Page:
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Meet the 2012 Community Service Award winners


The grocery industry and community service go hand in hand, and this year’s winners of Canadian Grocer’s Community Service Awards are perfect examples of going above and beyond the call of duty.

The Community Service Awards were created three years ago by Canadian Grocer to recognize grocery store and convenience store owners from across the country who are doing wonderful things to support their towns and neighbourhoods.

In the spring, we opened the submissions process to anyone who wanted to share their store initiatives (or those of others).

From there, our panel of expert judges whittled down the entries to 10 finalists who appeared in our September issue.

Here are the four winners of the 2012 Canadian Grocer Community Service Awards:

Loblaws 60 Carlton, Toronto, Ont.

Since opening a year ago, Loblaws at Maple Leaf Gardens has garnered rave reviews for its restaurant-style ambiance, massive cheese wall and subtle tributes to the building’s hockey history.

But it also deserves kudos for helping the underprivileged community that surrounds it. From sponsoring a local ballet school, to donating to a school’s lunch program, the store has lent a hand to some 40 organizations.

With the heart of Toronto’s gay community one block away, the store is a major supporter of Pride Toronto and the Foundation for People with AIDS.

Save-on Foods, Prince George, B.C.

When an explosion ripped through the Lakeland sawmill last April, killing two, Save-On staff sprang into action, handing out food to emergency workers and families of mill employees who were awaiting news of their loved ones.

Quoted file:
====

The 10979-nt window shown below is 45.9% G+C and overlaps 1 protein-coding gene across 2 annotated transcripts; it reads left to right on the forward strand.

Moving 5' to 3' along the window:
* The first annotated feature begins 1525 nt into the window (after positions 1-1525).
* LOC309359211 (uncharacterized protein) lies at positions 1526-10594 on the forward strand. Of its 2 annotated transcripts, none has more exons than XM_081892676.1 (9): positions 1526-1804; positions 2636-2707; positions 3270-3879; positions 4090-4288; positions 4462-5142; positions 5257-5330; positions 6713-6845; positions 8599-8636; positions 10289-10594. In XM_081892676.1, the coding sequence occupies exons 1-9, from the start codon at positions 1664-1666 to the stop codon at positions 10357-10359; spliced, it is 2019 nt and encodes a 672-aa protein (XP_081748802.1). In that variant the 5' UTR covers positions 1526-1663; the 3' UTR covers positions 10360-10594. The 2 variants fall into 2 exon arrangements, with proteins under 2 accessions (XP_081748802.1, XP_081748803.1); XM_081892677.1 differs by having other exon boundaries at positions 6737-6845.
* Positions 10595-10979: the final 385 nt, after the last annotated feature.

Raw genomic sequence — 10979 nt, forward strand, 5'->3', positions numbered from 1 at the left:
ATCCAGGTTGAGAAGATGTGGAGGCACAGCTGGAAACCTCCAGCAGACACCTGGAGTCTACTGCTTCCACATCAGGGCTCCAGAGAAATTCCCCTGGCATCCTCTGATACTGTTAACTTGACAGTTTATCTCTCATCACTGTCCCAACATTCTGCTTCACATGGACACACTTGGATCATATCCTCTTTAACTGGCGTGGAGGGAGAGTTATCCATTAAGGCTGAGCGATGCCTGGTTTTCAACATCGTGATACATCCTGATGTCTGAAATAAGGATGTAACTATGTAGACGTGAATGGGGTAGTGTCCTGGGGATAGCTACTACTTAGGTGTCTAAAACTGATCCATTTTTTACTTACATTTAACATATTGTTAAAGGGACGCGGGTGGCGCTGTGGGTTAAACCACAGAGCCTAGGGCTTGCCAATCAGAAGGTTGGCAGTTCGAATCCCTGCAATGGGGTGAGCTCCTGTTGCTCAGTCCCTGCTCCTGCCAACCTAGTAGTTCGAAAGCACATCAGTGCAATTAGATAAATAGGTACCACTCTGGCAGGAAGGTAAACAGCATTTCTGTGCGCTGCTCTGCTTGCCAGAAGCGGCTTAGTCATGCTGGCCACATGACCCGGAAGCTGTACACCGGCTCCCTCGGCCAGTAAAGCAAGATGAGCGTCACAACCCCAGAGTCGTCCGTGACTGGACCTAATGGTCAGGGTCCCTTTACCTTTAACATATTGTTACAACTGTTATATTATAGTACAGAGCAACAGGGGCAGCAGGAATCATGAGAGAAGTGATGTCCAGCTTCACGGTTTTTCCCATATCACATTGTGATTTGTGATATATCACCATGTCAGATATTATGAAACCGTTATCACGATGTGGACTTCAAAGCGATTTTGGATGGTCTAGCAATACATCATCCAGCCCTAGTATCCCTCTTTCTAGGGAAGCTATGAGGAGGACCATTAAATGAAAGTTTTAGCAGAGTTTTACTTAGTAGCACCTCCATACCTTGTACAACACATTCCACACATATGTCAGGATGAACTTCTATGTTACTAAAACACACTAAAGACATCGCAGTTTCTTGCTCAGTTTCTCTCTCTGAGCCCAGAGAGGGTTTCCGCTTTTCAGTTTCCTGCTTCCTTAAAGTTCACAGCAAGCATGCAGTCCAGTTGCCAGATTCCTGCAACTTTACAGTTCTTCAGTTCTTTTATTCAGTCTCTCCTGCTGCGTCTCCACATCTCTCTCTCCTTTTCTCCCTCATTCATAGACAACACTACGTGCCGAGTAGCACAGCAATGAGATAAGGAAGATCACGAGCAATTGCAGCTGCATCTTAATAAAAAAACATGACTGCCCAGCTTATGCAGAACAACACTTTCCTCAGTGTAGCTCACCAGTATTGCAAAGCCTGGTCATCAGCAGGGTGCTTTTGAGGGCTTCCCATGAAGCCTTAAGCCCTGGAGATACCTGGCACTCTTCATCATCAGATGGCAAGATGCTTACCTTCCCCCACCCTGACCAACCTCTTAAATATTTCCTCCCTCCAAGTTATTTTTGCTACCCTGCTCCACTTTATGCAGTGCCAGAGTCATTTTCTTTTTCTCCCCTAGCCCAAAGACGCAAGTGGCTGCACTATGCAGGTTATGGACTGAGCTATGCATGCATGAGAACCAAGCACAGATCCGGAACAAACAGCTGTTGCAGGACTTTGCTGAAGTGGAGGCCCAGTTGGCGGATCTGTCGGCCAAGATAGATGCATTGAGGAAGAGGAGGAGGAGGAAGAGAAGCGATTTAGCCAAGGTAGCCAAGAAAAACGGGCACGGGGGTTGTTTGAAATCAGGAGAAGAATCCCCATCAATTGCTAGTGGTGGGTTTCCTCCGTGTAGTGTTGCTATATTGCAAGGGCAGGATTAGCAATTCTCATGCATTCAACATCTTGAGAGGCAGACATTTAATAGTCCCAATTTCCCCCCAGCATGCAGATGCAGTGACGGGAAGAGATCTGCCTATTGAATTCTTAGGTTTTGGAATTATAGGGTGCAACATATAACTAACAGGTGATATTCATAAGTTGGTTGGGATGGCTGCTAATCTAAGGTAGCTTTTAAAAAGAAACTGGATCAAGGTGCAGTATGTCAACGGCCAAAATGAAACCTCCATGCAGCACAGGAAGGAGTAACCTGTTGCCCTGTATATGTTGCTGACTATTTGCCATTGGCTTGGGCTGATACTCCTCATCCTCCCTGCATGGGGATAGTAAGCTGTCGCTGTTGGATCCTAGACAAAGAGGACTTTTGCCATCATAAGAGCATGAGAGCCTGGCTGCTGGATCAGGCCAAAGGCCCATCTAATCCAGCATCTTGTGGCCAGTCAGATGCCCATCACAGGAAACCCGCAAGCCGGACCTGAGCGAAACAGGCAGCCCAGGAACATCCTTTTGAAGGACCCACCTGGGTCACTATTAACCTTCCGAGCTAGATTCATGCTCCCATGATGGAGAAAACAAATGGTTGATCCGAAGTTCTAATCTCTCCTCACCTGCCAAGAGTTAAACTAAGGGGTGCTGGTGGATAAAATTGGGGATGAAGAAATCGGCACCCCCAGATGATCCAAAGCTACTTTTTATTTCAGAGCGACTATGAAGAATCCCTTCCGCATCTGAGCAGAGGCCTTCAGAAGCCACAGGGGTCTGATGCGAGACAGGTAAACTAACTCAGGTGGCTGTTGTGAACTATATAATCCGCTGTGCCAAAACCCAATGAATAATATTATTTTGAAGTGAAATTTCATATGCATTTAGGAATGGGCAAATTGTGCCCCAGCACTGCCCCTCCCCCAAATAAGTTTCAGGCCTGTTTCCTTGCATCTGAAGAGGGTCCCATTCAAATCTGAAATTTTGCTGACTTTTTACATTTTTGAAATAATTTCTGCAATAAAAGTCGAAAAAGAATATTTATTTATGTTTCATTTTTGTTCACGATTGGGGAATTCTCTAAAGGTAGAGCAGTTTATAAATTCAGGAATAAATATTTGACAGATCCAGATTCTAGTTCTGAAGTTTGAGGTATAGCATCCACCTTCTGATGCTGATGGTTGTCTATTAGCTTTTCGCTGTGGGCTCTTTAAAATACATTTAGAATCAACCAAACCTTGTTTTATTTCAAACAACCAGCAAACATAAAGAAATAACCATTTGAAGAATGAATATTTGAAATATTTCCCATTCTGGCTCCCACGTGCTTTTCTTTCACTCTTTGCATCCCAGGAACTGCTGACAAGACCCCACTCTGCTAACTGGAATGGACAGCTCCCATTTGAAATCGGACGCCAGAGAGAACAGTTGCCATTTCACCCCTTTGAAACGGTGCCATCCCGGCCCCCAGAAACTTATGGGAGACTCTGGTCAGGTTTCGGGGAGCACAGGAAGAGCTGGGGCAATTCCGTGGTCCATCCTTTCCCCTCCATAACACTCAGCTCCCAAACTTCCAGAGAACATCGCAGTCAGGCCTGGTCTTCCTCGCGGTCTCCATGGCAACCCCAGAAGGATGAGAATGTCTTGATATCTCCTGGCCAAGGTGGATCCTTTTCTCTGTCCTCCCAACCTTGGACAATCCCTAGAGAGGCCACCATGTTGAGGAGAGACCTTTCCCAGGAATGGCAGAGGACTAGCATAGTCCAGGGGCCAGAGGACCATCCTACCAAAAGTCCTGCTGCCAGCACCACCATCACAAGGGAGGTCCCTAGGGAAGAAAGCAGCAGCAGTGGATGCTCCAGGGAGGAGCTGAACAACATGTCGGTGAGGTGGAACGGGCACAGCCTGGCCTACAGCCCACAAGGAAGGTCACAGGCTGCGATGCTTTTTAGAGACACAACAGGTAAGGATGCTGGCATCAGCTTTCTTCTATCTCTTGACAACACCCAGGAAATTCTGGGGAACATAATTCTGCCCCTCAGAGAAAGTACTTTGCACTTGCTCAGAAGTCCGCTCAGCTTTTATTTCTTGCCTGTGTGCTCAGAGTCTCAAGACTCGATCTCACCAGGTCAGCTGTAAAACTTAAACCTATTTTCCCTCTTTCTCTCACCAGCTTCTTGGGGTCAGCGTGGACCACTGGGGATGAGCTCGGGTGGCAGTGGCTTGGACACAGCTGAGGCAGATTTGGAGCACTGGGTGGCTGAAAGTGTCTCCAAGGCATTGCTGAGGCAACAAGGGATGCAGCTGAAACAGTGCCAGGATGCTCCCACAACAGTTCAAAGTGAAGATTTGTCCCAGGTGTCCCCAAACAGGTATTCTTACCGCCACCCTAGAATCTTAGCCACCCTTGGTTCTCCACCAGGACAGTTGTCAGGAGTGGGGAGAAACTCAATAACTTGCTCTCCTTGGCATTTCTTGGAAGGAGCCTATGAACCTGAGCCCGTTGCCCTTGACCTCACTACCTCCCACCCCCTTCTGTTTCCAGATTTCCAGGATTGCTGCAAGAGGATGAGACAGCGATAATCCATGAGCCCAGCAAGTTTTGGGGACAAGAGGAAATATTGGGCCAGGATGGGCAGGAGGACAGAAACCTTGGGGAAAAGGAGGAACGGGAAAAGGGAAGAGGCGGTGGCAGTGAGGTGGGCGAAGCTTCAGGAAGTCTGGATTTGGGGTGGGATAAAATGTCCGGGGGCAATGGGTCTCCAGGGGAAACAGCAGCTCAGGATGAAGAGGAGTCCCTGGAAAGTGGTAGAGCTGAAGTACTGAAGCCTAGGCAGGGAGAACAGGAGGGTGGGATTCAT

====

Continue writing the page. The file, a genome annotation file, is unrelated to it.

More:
The stores also launched a fundraiser called “Round Up” where customers were asked to round up their grocery bills to the next dollar or simply make a cash donation to the Lakeland Mills fire relief fund.

And last winter four stores pitched in to benefit the town’s non-profit Junior A hockey team, the Prince George Spruce Kings, helping sell out the three special “Save-On Foods Community Event” game nights.

Provigo Sherbrooke King, Sherbrooke, Que.

Stéphane Tremblay is a grocer with a heart, pure and simple.

Every year this Provigo franchisee collects money for firefighters to distribute toys to underprivileged kids.

He also set up a scholarship fund that helps kids from low-income families attend an area school that specializes in music.

So when one of Tremblay’s customers asked him to be Sherbrooke’s honorary president of the Canadian Cancer Society’s annual daffodil campaign this year, he immediately said yes.

So, too, did his staff. His store was responsible for more than half of all daffodil lapel pins sold during the campaign in the Sherbrooke region.

Robinson’s Independent Grocer, Huntsville, Ont.

People and treasures deserve a second chance.

That’s the idea behind the Second Chance Charity Sale, held over a weekend every July in Robinson’s garden centre.

Part yard sale, part fundraiser, the event raises money for the Canadian Cancer Society’s Transportation Fund, helping  cancer patients get to hospitals for treatment.

Organizing the sale is a huge undertaking and it’s done entirely by owner Randy Robinson’s staff. But it was worth it. This year, more than $15,000 was raised.

Check out the December/January 2013 issue of Canadian Grocer magazine for the full stories on the 2012 CSA winners.

The 2012 Canadian Grocer Community Service Awards are sponsored by Campbell’s and Chatelaine magazine.

To qualify, a store (or stores) must be in Canada and the initiative must have taken place between January 2011 and June 2012. It can also be an annual event.

The initiative can be something led by your store or done in partnership with a community organization.

Stay tuned for the call for 2013 CSA nominations!

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